When the day started in the evening
Niki GAMM ISTANBUL
The last observatory in the Islamic world, which was also the first and only observatory in the Ottoman Empire, was constructed by Takiyuddin Mehmed bin Maruf, who had been invited to Istanbul from Egypt on the order of Sultan Murat III (1574-1595).What is time? It is how we segment our days, years, centuries and millennia – to give a bare-bones definition of it. We’ve just passed into a new year based on how years are calculated in today’s society. But what about the past? And how is it that almost 100 percent of the world has accepted a calendar based on European/Christian calculations? And what if you lived in an Islamic culture instead?
People mostly accept the first notions of time passing must have been with the changing of seasons and that became the need to understand when crops ought to be planted and later harvested. It was in no way precise, perhaps until someone figured out how to measure the movement of the sun – the sun dial. The earliest records come from the Near East. It seems we have the Sumerians to thank for providing the basis for astrology, thought to have started with an Acadian scientist somewhere between 2500 and 2000 BC. The ancient Egyptians, for their part, needed to calculate the annual rise in the level of the Nile River for the sowing of their crops and divided the year into 365 days.
The Greeks, on the other hand, contributed to the discussion by separating time from religion and placing it firmly in the realm of science. Somewhere along the timeline, the decision was made to divide the day and night into two equal parts of twelve hours. This became the most commonly used system until about 1600 AD, following the adoption of the Gregorian calendar in 1582.
The Ottoman observatory
The ninth century AD saw the birth of astronomy among the Muslims, although the need to determine the proper time to pray would have had a profound effect on the need for accurate observations. The system in play divided the night and day into two equal parts but, depending on the season, the daytime hours would be longer during the summer and shorter during the night. The instruments used to determine the hours, the sundial and the astrolabe, were maintained at twelve equal hours each, in spite of reality. The first observatory was founded in Bagdad in the first half of the ninth century, then a second one and yet another in Isfahan in the eleventh century, then the famous fifteenth century observatory in Samarkand.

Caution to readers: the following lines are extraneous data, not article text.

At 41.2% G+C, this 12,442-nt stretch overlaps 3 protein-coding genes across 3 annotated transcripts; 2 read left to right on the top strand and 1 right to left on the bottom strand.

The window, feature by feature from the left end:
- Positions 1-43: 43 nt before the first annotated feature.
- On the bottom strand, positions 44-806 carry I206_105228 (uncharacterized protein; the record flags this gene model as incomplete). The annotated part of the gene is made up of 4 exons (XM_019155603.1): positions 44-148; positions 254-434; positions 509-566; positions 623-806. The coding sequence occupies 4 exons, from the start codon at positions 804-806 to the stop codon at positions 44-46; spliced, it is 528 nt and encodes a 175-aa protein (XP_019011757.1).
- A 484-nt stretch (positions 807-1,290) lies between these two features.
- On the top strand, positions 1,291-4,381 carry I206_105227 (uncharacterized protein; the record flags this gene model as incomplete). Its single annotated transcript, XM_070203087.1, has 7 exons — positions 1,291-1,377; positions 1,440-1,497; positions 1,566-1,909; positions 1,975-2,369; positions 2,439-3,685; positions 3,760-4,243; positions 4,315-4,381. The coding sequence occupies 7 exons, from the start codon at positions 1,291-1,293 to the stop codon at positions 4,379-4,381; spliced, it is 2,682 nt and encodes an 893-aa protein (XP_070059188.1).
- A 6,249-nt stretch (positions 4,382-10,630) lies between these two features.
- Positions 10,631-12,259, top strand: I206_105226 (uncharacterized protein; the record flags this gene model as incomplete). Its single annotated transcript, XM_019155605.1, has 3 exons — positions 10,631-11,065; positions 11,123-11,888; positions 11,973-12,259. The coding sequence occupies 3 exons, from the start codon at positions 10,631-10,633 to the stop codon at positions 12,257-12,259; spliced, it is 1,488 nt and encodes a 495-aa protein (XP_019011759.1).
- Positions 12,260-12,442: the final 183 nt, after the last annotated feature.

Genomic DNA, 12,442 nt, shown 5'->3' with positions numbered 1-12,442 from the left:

In spite of all the studies in the fields of astronomy and mathematics, the Ottomans continued to follow the system of dividing the day and night into two equal 12 hours. The night began at six in the evening and lasted for twelve hours until six in the morning. The day then lasted from six in the morning until six at night – the second twelve hours of the day. So a person would have to reset his clock, if they had one, every twelve hours. Since most people didn’t, they had to rely on other methods, especially since knowing the hour of prayer was important. For that reason, timekeepers were assigned to small rooms attached to mosques. It was their responsibility to know the exact time for prayers. Several of these rooms still exist in Istanbul, although they may have acquired other uses.
The Ottomans, however, seem to have been the first to have constructed elaborate, mechanical timepieces. According to a book published by V.H. Hagopian in 1907, the first Turkish clocks were made by the Mevlevi dervishes as a means of helping “initiates of the order observe fixed prayer times during long periods of meditation. More reliable than sundials and not requiring as much attention as a water clock, the clocks also provided a focus for the communal life of the monastery.”
These early watches often had intricately embellished cases. In some instances, the design took the shape of the Mevlevi’s unique headgear – a felt hat surrounded by a turban. Another example is the jeweled wall clock built around 1650 and covered with inlaid rubies, emeralds and diamonds. Yet another example is a pocket watch from 1702, on which is sown the hours, minutes, Gregorian and Arabic calendars and the signs of the Zodiac.
One of the richest clock collections in the world is in Topkapı Palace. The collection consists of 380 clocks the sultans received as diplomatic gifts or purchased. Aside from Turkish clocks, there are timepieces from Germany, Austria, England, France, Switzerland and Russia. The Turkish clocks, including wall clocks, table clocks and watches, date from the sixteenth century through the nineteenth century.
For anyone interested in earlier clocks and instruments used for determining time, then the Istanbul Museum for the History of Science in Islam is the place to go. Located in Gülhane Park in the shadow of Topkapı Palace, it contains many models built on the basis of manuscript descriptions as well as original instruments.